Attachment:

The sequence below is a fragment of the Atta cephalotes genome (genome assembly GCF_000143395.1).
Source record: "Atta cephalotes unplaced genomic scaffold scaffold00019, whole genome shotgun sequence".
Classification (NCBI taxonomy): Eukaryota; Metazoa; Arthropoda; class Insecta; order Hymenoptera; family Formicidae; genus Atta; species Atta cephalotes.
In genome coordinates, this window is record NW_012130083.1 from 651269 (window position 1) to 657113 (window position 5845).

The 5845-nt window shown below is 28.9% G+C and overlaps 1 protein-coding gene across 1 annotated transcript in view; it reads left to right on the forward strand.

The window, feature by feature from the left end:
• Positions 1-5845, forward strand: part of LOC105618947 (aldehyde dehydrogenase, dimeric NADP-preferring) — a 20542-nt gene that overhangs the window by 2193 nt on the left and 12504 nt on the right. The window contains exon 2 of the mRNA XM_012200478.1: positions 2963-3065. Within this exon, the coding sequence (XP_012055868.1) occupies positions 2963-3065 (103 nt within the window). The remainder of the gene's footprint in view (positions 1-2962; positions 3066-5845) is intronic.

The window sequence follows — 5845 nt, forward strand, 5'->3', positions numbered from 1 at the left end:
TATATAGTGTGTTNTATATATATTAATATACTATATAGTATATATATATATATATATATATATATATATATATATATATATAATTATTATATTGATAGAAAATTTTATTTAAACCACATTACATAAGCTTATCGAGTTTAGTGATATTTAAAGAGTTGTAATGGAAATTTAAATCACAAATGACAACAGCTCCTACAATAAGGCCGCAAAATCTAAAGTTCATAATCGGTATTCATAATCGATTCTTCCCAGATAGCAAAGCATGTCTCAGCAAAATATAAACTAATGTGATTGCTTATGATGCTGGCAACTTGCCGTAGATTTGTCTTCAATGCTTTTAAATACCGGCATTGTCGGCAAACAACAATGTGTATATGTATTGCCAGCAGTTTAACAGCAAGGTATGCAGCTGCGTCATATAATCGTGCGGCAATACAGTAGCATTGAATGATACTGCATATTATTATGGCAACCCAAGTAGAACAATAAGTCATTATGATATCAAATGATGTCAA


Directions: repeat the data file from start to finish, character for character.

The sequence below is a fragment of the Atta cephalotes genome (genome assembly GCF_000143395.1).
Source record: "Atta cephalotes unplaced genomic scaffold scaffold00019, whole genome shotgun sequence".
Classification (NCBI taxonomy): Eukaryota; Metazoa; Arthropoda; class Insecta; order Hymenoptera; family Formicidae; genus Atta; species Atta cephalotes.
In genome coordinates, this window is record NW_012130083.1 from 651269 (window position 1) to 657113 (window position 5845).

The 5845-nt window shown below is 28.9% G+C and overlaps 1 protein-coding gene across 1 annotated transcript in view; it reads left to right on the forward strand.

The window, feature by feature from the left end:
• Positions 1-5845, forward strand: part of LOC105618947 (aldehyde dehydrogenase, dimeric NADP-preferring) — a 20542-nt gene that overhangs the window by 2193 nt on the left and 12504 nt on the right. The window contains exon 2 of the mRNA XM_012200478.1: positions 2963-3065. Within this exon, the coding sequence (XP_012055868.1) occupies positions 2963-3065 (103 nt within the window). The remainder of the gene's footprint in view (positions 1-2962; positions 3066-5845) is intronic.

The window sequence follows — 5845 nt, forward strand, 5'->3', positions numbered from 1 at the left end:
TATATAGTGTGTTNTATATATATTAATATACTATATAGTATATATATATATATATATATATATATATATATATATATATATAATTATTATATTGATAGAAAATTTTATTTAAACCACATTACATAAGCTTATCGAGTTTAGTGATATTTAAAGAGTTGTAATGGAAATTTAAATCACAAATGACAACAGCTCCTACAATAAGGCCGCAAAATCTAAAGTTCATAATCGGTATTCATAATCGATTCTTCCCAGATAGCAAAGCATGTCTCAGCAAAATATAAACTAATGTGATTGCTTATGATGCTGGCAACTTGCCGTAGATTTGTCTTCAATGCTTTTAAATACCGGCATTGTCGGCAAACAACAATGTGTATATGTATTGCCAGCAGTTTAACAGCAAGGTATGCAGCTGCGTCATATAATCGTGCGGCAATACAGTAGCATTGAATGATACTGCATATTATTATGGCAACCCAAGTAGAACAATAAGTCATTATGATATCAAATGATGTCAA